Australian company Ioteq has revealed a new technology that it says will sanitize water with one of the most environmentally responsible systems around.
The technology, called Isan, and revealed at last week’s AlwaysOn Venture Summit in Monterey, Calif., uses iodine instead of chlorine to clean water. Since iodine is less corrosive than the commonly used chlorine filtration process, it’s more environmentally friendly.
Further, Isan recycles iodine for use in subsequent filtrations.
Isan can be used for things like post-harvest fruit and vegetable sanitation, food processing, and waste water recycling. Ioteq has already proven the system’s viability in 150 installations in Australia and New Zealand — mostly for water recycling in agricultural environments. Water recycling was previously unfeasible because chlorine filtration requires the dumping of waste water. Ioteq says it is targeting both government and private industries with its technology.
The Isan system collects all the iodine byproducts after disinfection and loses only about two percent of the iodine between filtrations. The company says the system has several other advantages over chlorine systems. Isan works in a large variety of PHs, while chlorine is limited to a small spectrum. Iodine also has a higher kill rate on bacteria and fungi compared to chlorine. Isan also converts all captured by-products back into the original iodine, providing a closed-loop process.
However, iodine is not the only alternative to chlorine. Other water-cleaning companies use ozone and peroxyacid, and each carry their pros and cons. See our coverage of Livermore, Calif.’s Novazone, which uses ozone, for example, and which claims ozone is preferred to other disinfectants.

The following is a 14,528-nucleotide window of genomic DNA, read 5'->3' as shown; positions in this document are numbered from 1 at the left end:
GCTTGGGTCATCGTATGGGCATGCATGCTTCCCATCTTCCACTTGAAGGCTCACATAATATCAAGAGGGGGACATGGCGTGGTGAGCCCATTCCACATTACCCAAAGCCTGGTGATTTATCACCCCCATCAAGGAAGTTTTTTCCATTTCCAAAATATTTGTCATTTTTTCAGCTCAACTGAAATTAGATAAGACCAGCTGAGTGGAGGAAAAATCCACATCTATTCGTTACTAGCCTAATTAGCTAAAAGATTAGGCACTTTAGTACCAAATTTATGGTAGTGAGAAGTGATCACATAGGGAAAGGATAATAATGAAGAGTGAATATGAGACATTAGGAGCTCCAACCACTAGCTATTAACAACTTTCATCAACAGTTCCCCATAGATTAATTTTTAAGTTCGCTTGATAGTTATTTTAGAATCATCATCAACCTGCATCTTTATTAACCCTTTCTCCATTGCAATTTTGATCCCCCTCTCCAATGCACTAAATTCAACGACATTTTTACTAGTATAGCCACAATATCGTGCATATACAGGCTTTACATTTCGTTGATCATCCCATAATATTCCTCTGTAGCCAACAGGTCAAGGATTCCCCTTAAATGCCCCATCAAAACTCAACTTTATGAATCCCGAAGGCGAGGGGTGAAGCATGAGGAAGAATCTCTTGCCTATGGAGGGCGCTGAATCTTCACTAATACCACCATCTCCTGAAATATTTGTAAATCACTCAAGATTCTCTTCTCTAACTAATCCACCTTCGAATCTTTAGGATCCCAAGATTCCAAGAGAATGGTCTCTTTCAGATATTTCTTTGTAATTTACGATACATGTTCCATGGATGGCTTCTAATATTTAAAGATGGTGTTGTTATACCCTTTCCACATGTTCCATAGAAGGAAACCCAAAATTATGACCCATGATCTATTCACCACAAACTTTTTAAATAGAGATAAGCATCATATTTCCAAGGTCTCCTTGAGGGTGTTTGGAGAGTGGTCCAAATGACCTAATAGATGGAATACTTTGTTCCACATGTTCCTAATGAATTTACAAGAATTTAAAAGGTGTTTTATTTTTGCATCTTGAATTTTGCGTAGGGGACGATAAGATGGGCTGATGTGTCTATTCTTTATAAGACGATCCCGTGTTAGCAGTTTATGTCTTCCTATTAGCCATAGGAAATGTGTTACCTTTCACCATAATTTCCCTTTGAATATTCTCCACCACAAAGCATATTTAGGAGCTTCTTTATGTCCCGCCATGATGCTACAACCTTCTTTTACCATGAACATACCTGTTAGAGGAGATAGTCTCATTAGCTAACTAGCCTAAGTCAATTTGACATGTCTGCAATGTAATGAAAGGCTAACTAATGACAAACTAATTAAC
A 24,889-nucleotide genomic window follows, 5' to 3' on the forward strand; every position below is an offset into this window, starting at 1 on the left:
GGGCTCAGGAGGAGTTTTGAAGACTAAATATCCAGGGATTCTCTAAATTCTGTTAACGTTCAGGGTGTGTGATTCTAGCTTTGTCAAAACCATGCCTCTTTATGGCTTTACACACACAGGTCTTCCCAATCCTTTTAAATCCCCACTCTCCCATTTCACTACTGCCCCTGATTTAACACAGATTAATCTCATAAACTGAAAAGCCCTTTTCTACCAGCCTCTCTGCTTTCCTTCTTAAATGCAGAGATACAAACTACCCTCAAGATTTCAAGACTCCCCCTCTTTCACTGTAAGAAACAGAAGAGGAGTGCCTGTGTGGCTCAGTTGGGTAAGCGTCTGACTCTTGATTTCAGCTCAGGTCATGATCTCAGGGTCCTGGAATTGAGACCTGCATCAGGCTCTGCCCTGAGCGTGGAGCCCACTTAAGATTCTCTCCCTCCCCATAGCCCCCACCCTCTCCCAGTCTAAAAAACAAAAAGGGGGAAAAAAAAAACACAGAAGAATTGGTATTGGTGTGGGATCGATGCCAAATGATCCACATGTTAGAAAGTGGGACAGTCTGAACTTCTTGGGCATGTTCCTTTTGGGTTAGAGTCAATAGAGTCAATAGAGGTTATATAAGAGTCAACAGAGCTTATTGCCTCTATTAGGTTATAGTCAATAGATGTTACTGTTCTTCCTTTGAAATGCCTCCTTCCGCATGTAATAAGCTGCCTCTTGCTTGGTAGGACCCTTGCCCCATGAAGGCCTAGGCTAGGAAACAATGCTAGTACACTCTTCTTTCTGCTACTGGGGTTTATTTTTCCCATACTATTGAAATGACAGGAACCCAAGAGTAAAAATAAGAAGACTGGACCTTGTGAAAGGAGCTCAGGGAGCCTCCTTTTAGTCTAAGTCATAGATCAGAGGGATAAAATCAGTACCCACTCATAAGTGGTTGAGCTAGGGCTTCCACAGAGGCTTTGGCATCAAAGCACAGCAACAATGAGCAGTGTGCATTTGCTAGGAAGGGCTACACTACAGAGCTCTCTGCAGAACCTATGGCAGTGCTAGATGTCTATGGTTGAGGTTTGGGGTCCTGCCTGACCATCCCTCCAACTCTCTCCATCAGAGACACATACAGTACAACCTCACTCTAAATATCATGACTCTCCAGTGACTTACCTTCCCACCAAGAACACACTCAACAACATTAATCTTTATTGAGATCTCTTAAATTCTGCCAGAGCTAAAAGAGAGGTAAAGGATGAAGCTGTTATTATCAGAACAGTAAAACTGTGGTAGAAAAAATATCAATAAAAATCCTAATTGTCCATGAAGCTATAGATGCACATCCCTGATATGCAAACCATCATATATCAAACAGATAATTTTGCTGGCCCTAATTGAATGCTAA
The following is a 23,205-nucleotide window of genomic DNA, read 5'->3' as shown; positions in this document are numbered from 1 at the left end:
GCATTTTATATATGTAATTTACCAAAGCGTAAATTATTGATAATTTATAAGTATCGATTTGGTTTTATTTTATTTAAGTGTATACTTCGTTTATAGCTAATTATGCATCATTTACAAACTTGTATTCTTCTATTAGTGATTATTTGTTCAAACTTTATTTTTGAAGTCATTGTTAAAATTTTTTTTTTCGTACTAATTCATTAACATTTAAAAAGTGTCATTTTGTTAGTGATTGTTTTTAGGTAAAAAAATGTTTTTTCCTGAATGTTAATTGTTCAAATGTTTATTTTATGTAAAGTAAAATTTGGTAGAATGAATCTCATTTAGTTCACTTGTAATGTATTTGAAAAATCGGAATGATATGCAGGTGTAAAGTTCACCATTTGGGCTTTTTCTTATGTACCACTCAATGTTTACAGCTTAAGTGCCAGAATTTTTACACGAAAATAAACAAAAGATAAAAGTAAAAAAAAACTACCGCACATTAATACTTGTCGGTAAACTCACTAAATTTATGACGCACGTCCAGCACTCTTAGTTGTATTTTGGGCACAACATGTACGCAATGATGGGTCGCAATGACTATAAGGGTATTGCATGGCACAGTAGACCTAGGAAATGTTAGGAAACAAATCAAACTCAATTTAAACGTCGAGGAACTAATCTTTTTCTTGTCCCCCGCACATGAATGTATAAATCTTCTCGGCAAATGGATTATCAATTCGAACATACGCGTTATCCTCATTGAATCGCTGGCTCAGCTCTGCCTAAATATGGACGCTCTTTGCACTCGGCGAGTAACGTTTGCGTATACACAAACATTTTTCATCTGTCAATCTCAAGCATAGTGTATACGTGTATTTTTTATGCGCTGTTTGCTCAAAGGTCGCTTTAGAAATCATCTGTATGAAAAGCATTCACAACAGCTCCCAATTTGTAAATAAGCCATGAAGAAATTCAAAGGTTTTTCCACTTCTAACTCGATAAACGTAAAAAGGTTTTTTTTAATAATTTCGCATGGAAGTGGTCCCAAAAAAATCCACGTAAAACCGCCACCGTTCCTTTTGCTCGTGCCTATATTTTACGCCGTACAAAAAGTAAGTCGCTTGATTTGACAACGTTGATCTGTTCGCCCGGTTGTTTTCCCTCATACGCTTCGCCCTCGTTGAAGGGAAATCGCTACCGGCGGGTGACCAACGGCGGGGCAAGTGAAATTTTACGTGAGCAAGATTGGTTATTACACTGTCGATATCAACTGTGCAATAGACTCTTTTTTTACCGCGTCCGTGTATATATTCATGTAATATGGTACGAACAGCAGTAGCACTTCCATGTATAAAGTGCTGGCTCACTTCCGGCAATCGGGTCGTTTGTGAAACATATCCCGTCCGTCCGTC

Ioteq has been self funded with $6 million and is seeking $5 million in VC funding from Silicon Valley firms. The company says it’s ready to bring its product to the U.S.–with California as its first market–as soon as it receives U.S. government regulatory approval and VC funding.
California’s agricultural producers use anywhere from 250 to 500 thousand gallons of water per day without the ability to recycle that water. Given California’s great water dependence, Ioteq CEO Jared Franks expects California to be lucrative.
Franks says Ioteq also has plans to enter third-world markets to provide clean water to devastated regions. He notes the technology would not only help improve water supply but would provide the ability to add iodine into the supply in areas where iodine deficiencies lead to birth defects, mental retardation, and other health problems.
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